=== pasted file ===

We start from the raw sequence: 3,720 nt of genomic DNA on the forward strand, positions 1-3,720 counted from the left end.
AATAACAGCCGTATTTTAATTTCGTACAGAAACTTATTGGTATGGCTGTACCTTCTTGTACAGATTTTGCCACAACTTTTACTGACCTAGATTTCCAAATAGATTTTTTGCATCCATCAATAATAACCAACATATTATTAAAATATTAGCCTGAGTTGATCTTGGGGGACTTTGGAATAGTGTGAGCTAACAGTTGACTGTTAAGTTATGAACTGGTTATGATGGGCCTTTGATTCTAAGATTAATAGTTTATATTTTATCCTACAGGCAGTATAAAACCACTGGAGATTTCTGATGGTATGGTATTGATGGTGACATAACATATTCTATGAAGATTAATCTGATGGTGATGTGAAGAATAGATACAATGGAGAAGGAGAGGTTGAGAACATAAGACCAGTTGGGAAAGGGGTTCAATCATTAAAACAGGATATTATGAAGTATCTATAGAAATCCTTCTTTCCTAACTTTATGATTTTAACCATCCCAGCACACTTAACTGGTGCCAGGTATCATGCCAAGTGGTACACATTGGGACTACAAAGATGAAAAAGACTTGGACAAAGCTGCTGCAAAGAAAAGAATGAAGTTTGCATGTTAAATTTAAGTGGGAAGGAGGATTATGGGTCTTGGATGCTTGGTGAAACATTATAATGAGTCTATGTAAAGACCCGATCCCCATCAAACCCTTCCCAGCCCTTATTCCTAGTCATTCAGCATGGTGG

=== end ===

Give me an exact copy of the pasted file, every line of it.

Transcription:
We start from the raw sequence: 3,720 nt of genomic DNA on the forward strand, positions 1-3,720 counted from the left end.
AATAACAGCCGTATTTTAATTTCGTACAGAAACTTATTGGTATGGCTGTACCTTCTTGTACAGATTTTGCCACAACTTTTACTGACCTAGATTTCCAAATAGATTTTTTGCATCCATCAATAATAACCAACATATTATTAAAATATTAGCCTGAGTTGATCTTGGGGGACTTTGGAATAGTGTGAGCTAACAGTTGACTGTTAAGTTATGAACTGGTTATGATGGGCCTTTGATTCTAAGATTAATAGTTTATATTTTATCCTACAGGCAGTATAAAACCACTGGAGATTTCTGATGGTATGGTATTGATGGTGACATAACATATTCTATGAAGATTAATCTGATGGTGATGTGAAGAATAGATACAATGGAGAAGGAGAGGTTGAGAACATAAGACCAGTTGGGAAAGGGGTTCAATCATTAAAACAGGATATTATGAAGTATCTATAGAAATCCTTCTTTCCTAACTTTATGATTTTAACCATCCCAGCACACTTAACTGGTGCCAGGTATCATGCCAAGTGGTACACATTGGGACTACAAAGATGAAAAAGACTTGGACAAAGCTGCTGCAAAGAAAAGAATGAAGTTTGCATGTTAAATTTAAGTGGGAAGGAGGATTATGGGTCTTGGATGCTTGGTGAAACATTATAATGAGTCTATGTAAAGACCCGATCCCCATCAAACCCTTCCCAGCCCTTATTCCTAGTCATTCAGCATGGTGG